Classics (Greek & Latin) and Classical Studies are both exciting degrees offered by KCL’s Classics department, but there are considerable differences between them. As someone who was on Classical Studies for their first year and transferred to Classics (Greek & Latin) for their second year, I will compare the two and outline the main characteristics of each degree.
BA Classics (Greek & Latin)
For BA Classics (Greek & Latin), it is compulsory to take both Greek language and Latin language as a part of your course, which takes up half of your total credits each year. While this is less flexible than other courses within the Classics department, Classics (Greek & Latin) ensures that you have an advanced knowledge of both ancient languages upon the completion of your degree. Furthermore, you are free to choose the other half of your modules every year, so you get plenty of opportunities to study all aspects of Greek and Roman cultures.
Even if you do not have any knowledge of Greek or Latin prior to university, the department ensures that all students can enrol on the course through various pathway programmes – for example, by enrolling into another course such as BA Classical Studies and getting 70% or over in either one of the language modules.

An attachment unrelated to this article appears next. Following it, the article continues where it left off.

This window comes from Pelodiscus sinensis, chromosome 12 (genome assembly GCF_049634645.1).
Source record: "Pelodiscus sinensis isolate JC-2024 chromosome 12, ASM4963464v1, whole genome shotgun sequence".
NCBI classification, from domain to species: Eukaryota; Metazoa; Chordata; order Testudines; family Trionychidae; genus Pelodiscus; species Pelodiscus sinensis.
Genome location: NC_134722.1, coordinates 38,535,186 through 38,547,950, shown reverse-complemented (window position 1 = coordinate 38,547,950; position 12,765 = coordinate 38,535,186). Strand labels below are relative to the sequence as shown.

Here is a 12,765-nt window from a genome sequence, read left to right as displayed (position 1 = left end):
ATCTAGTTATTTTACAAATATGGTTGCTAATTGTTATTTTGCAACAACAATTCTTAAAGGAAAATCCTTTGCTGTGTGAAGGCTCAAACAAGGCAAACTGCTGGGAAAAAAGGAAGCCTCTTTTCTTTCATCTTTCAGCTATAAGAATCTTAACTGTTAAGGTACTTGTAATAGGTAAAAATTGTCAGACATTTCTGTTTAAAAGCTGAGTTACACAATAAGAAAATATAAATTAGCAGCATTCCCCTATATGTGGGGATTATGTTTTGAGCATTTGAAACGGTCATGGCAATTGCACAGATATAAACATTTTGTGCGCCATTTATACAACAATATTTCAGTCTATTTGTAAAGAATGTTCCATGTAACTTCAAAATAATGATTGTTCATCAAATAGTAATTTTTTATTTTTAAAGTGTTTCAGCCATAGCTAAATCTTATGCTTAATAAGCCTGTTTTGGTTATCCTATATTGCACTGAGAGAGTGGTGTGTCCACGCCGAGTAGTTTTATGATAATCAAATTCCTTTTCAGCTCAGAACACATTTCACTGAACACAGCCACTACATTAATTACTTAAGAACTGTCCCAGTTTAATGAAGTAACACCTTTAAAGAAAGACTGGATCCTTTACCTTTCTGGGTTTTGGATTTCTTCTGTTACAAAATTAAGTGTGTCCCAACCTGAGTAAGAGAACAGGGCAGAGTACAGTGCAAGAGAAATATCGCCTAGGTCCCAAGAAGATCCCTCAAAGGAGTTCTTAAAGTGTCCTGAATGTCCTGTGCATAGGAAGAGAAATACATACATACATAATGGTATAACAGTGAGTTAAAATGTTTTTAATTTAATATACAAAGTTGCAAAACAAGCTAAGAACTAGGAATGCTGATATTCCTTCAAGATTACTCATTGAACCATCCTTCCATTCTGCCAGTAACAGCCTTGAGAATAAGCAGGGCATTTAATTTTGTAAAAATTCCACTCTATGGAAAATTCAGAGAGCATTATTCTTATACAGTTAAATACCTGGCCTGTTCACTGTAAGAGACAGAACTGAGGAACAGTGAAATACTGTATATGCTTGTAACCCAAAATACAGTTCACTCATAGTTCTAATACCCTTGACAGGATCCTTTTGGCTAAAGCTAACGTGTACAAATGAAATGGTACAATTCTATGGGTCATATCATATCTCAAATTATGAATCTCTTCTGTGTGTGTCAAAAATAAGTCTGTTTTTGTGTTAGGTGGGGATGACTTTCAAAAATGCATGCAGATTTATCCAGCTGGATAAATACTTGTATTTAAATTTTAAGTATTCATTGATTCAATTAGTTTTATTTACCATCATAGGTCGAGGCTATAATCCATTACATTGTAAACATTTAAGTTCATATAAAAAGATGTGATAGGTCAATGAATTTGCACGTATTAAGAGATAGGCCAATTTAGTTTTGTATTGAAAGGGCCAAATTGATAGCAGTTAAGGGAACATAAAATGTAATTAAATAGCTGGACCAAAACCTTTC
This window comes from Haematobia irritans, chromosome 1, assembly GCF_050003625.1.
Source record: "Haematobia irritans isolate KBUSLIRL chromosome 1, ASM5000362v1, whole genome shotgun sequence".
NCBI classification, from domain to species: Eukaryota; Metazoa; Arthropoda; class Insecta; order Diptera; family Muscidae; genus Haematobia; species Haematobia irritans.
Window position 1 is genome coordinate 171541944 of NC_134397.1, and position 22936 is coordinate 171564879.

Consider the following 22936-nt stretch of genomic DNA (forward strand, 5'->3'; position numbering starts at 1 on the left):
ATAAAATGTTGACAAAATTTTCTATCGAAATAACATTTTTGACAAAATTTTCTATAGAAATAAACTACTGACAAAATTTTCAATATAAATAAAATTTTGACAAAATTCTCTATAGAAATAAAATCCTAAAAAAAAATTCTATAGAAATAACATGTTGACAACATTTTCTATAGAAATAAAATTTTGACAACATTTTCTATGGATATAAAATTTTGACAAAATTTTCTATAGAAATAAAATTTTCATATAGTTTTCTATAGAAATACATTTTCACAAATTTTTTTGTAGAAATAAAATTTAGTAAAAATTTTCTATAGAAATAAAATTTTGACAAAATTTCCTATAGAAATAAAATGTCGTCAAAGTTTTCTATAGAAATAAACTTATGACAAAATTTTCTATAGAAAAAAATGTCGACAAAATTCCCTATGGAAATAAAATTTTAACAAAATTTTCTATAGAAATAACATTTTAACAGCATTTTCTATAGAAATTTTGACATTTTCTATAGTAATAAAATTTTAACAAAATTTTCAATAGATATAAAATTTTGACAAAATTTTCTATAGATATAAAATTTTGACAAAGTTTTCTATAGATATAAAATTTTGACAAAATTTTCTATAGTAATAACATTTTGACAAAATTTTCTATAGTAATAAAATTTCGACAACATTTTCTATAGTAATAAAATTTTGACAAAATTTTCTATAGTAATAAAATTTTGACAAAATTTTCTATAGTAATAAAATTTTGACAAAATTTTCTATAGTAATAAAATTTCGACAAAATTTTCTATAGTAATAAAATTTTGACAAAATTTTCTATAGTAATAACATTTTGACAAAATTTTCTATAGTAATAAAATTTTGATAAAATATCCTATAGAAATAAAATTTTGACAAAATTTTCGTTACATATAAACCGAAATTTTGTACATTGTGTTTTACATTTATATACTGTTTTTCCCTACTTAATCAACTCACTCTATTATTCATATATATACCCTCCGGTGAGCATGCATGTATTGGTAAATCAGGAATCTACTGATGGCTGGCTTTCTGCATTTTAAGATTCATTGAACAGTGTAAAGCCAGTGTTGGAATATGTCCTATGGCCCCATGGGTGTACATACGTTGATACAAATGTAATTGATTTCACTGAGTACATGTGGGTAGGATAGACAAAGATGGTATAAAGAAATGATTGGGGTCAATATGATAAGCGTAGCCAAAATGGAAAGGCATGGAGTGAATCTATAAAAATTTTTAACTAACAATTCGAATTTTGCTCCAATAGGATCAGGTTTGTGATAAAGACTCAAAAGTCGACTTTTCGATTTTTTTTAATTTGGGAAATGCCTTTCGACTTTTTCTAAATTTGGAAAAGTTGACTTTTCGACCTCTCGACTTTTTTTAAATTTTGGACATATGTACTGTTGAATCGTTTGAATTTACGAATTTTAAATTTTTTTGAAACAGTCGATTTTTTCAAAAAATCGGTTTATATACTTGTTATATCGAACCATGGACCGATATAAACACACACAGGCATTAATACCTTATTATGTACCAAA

BA Classical Studies
BA Classical studies is the most flexible degree in the department, as there are no required modules, meaning you are free to choose whatever aspect of Classics you would like to study for the three years that you’re at King’s. This is ideal for those who want to develop a broad knowledge of the ancient world, as you can pick topics that reflect your own academic interests. There is also an option to study languages as well, but at your own pace – you can choose to study beginner’s Latin in your first year and pick up Greek at the start of your second year, for example.
So, which is one right for you?
Overall, Classics (Greek & Latin) has more of a language focus and Classical Studies is entirely flexible. The decision is ultimately up to you! Is having a solid knowledge of ancient languages, or a broad knowledge of the classical world more important to you? Non-language modules in the department – such as literature and history – are entirely taught in translation so that they are accessible to all students, no matter what specific course they study. It is simply a personal preference and thinking about what you want to get out of your degree.
If you have specific questions to do with enrolment requirements and transferring, I would advise you to contact the department at email@example.com. They’re super friendly!
To read about student life at King’s from four lovely English students, click here
To read Sadie’s blog post about studying ancient languages on a Classics (Greek & Latin) degree, click here
To explore courses offered by the KCL Classics department, such as Classics (Greek & Latin), and Classical Studies, click here